US Sports Betting Industry Celebrates Two-Year Anniversary of PASPA Repeal

Posted on: May 14, 2020, 07:20h. 

Last updated on: May 15, 2020, 09:25h.

Thursday marked two years since the Supreme Court struck down the Professional and Amateur Sports Protection Act (PASPA), a move which allowed states to regulate sports betting as they see fit.

Sports betting two years PASPA
Bettors congregate on the opening day of a new sportsbook at the Rivers Casino in Pittsburgh on Sept. 30, 2019. (Image: Jessie Wardarski/Pittsburgh Post-Gazette)

On that day in 2018, only one state – Nevada – hosted sportsbooks and offered single-game sports betting. Now, 18 states have some form of sports wagering up and running, with four more and Washington D.C. having passed laws to legalize the practice.

Sports Betting Rapidly Expands

In total, legal sportsbooks in the United States have taken in $21.8 billion in handle over the past two years, according to the Action Network. While Nevada remains the largest sports betting market in the United States, New Jersey is hot on its heels, and has even beaten the Silver State in total handle in some months.

Today, more than 30 percent of the US population lives in states where regulated sports betting exists, according to the American Gaming Association. It’s a level of expansion few expected when the Supreme Court released its decision two years earlier.

I would have lots a lot of money if I was given a chance to wager on whether non-gaming states, like Tennessee, Virginia, and New Hampshire would legalize mobile sports betting in these first two years,” lobbyist Jeremy Kudon told ESPN.

The biggest successes have come in states that have legalized mobile and online sports betting. Six states now have full mobile betting available, including New Jersey, Pennsylvania, and Indiana. In New Jersey, nearly 90 percent of all bets come from mobile devices.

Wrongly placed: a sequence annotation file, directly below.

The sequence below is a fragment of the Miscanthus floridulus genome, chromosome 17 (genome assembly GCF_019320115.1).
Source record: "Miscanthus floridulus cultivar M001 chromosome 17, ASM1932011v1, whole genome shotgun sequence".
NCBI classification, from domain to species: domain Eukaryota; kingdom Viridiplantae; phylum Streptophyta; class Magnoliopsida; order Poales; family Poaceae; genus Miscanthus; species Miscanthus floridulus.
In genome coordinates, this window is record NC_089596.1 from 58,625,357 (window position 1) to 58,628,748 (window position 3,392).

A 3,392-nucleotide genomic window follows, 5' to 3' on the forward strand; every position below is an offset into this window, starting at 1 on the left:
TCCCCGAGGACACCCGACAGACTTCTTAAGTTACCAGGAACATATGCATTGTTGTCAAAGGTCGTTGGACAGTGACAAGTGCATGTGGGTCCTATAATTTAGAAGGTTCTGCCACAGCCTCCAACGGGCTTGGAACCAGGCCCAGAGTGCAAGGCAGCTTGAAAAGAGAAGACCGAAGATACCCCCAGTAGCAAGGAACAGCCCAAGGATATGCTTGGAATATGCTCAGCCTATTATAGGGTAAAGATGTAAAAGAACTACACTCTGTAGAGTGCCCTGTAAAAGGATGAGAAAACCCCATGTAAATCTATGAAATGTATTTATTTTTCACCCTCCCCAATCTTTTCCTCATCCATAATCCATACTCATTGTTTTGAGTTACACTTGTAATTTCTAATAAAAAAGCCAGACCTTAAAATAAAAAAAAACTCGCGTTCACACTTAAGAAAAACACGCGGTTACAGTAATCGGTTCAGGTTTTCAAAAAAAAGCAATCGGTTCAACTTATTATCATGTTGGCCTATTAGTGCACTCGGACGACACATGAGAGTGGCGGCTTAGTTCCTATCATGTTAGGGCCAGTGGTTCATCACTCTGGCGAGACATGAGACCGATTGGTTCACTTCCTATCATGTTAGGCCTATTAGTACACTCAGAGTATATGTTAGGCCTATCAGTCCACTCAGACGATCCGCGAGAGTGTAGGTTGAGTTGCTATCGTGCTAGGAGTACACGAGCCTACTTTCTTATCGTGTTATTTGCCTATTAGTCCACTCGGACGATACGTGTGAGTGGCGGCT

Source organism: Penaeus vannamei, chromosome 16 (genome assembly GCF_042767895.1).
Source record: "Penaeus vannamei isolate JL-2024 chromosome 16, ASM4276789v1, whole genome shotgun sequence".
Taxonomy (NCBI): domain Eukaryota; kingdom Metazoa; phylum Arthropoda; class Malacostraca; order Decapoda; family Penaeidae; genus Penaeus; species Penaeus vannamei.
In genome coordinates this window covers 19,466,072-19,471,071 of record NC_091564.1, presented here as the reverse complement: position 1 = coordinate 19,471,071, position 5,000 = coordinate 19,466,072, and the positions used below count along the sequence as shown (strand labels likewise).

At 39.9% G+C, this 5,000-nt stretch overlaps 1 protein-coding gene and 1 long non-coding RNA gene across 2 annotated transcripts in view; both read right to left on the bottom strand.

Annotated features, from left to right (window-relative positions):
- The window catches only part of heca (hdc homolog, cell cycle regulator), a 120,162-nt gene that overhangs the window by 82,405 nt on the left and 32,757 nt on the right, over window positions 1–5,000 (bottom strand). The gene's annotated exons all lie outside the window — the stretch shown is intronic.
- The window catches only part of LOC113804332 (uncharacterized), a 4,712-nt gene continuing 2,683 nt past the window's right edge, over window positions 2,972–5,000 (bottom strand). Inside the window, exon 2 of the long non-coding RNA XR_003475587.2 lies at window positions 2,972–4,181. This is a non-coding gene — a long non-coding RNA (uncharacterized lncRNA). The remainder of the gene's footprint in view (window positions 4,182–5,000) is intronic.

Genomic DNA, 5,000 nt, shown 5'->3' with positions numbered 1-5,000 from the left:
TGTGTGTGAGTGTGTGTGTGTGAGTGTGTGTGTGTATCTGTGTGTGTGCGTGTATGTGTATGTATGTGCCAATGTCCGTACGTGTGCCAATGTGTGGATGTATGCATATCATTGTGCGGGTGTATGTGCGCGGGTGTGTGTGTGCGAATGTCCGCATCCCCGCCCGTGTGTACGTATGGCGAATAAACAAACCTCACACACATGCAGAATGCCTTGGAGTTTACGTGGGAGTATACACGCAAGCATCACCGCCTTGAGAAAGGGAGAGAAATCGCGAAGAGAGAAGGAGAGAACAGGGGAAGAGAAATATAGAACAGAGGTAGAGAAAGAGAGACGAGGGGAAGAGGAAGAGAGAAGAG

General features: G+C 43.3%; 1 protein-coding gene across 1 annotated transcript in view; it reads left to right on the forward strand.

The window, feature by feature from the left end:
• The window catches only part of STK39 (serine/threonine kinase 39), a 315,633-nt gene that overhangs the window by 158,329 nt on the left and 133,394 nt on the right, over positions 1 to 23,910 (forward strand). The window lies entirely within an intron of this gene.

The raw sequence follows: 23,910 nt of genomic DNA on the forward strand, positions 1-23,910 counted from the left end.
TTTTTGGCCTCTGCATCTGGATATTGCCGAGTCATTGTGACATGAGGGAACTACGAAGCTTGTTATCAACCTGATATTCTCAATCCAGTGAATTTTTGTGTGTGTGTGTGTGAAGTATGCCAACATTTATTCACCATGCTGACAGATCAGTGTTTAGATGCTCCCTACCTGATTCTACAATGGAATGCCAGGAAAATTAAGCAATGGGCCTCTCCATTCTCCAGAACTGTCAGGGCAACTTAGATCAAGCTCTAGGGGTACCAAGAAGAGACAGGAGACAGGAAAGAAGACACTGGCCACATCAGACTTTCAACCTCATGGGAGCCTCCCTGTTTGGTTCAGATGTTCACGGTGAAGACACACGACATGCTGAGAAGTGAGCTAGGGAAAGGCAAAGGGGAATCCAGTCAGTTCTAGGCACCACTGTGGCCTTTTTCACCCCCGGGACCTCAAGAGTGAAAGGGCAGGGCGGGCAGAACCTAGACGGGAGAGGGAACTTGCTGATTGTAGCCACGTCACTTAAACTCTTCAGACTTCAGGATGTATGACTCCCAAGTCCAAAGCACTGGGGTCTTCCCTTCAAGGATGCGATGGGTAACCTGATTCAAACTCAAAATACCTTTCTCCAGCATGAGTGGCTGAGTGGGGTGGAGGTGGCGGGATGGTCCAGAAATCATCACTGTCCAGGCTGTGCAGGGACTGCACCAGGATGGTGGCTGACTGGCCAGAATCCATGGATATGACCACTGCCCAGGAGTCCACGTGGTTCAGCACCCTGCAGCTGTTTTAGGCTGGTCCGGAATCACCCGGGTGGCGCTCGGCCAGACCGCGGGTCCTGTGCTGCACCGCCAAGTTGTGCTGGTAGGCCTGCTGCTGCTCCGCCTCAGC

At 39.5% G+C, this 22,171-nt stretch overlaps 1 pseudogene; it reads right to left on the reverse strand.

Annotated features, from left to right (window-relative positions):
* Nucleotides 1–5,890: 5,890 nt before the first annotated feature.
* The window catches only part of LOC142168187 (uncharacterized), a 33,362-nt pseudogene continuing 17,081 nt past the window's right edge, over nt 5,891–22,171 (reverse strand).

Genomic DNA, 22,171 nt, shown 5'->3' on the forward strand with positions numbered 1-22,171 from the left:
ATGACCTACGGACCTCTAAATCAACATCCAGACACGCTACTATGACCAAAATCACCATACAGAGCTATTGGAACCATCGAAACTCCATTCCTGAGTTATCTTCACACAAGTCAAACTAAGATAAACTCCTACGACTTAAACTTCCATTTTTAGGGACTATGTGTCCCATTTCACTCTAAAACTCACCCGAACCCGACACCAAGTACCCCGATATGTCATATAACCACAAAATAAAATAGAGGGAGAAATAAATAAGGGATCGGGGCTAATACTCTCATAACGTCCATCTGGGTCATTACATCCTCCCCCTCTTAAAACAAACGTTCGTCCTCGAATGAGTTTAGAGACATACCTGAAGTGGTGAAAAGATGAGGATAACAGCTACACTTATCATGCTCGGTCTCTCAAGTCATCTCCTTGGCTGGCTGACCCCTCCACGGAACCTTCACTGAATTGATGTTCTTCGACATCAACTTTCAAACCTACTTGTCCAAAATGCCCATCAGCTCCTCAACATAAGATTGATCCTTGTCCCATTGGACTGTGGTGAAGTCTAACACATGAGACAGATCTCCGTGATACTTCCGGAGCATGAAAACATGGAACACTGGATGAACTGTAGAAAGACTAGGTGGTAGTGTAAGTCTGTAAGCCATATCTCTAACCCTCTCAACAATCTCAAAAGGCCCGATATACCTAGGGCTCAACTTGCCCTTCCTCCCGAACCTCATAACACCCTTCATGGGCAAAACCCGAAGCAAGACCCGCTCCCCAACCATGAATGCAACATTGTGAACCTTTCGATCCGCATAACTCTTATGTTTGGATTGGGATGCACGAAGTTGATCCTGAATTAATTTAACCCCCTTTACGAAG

Meanwhile, states which only allow in-person betting have generated only a fraction of the revenue. While New York – which only allows betting at its four upstate casinos – doesn’t release handle figures, its sportsbooks made just under $2 million in revenue in January, compared to the $53.6 million taken in by bookmakers in New Jersey.

State-by-State Regulation, COVID-19 Challenges

Not everything in the sports betting industry has gone smoothly since the PASPA repeal. As the above example shows, state-by-state regulation means every jurisdiction is playing by different rules, confusing the situation for gamblers and operators alike.

Sports leagues have also had a contentious relationship with gambling. While teams and leagues have partnered with casinos and gaming firms, they’ve also lobbied for friendly terms in state sports betting bills, primarily in an attempt to make operators use official league data.

Most recently, the COVID-19 pandemic has thrown a wrench into the industry. Sports betting seemed to be on an endless growth trajectory until the coronavirus shut down leagues and competitions worldwide. In April, bettors wagered just $54.6 million in New Jersey, the lowest total since July 2018 – the first full month of sports wagering in the state, and before any online betting was available.

Despite the pandemic, the long-term future looks bright for sportsbooks. Not only are events like UFC 249 generating record handle – showing that there’s still an appetite for betting – but industry insiders believe more states will continue to regulate sports gambling in the months and years to come.

“When legislatures return in earnest, we firmly believe the number of states ready to consider accelerating mobile sports betting and online gaming legislation to drive tax revenue will expand substantially,” FanDuel CEO Matt King told ESPN. “Across the board, it’s a time for pragmatism, and we see that producing a real opportunity for significantly expanding the map.”